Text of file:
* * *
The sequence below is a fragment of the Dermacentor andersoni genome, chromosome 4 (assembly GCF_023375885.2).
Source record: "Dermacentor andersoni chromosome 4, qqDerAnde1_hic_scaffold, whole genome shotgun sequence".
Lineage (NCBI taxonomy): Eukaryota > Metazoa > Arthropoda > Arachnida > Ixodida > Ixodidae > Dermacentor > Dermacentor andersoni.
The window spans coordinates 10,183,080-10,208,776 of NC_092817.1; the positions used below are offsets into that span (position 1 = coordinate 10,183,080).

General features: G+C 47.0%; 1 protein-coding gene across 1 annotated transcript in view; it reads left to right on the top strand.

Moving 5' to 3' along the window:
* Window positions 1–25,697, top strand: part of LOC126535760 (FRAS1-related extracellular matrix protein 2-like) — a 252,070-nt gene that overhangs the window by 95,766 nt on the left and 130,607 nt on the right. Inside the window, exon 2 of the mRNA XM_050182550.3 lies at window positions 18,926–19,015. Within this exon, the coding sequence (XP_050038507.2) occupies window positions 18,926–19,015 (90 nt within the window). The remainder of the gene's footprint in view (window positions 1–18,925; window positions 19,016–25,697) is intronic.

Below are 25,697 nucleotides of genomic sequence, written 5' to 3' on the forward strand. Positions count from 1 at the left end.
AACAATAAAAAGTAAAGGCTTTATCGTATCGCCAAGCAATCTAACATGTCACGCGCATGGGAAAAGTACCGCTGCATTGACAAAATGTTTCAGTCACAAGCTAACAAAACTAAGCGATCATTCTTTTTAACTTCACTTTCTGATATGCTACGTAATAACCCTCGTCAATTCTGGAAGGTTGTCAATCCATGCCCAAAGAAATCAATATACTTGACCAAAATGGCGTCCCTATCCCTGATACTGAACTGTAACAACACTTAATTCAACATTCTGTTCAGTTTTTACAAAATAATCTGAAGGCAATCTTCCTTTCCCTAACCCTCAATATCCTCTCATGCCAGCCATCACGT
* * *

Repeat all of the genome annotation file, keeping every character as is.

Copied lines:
The sequence below is a fragment of the Dermacentor andersoni genome, chromosome 4 (assembly GCF_023375885.2).
Source record: "Dermacentor andersoni chromosome 4, qqDerAnde1_hic_scaffold, whole genome shotgun sequence".
Lineage (NCBI taxonomy): Eukaryota > Metazoa > Arthropoda > Arachnida > Ixodida > Ixodidae > Dermacentor > Dermacentor andersoni.
The window spans coordinates 10,183,080-10,208,776 of NC_092817.1; the positions used below are offsets into that span (position 1 = coordinate 10,183,080).

General features: G+C 47.0%; 1 protein-coding gene across 1 annotated transcript in view; it reads left to right on the top strand.

Moving 5' to 3' along the window:
* Window positions 1–25,697, top strand: part of LOC126535760 (FRAS1-related extracellular matrix protein 2-like) — a 252,070-nt gene that overhangs the window by 95,766 nt on the left and 130,607 nt on the right. Inside the window, exon 2 of the mRNA XM_050182550.3 lies at window positions 18,926–19,015. Within this exon, the coding sequence (XP_050038507.2) occupies window positions 18,926–19,015 (90 nt within the window). The remainder of the gene's footprint in view (window positions 1–18,925; window positions 19,016–25,697) is intronic.

Below are 25,697 nucleotides of genomic sequence, written 5' to 3' on the forward strand. Positions count from 1 at the left end.
AACAATAAAAAGTAAAGGCTTTATCGTATCGCCAAGCAATCTAACATGTCACGCGCATGGGAAAAGTACCGCTGCATTGACAAAATGTTTCAGTCACAAGCTAACAAAACTAAGCGATCATTCTTTTTAACTTCACTTTCTGATATGCTACGTAATAACCCTCGTCAATTCTGGAAGGTTGTCAATCCATGCCCAAAGAAATCAATATACTTGACCAAAATGGCGTCCCTATCCCTGATACTGAACTGTAACAACACTTAATTCAACATTCTGTTCAGTTTTTACAAAATAATCTGAAGGCAATCTTCCTTTCCCTAACCCTCAATATCCTCTCATGCCAGCCATCACGT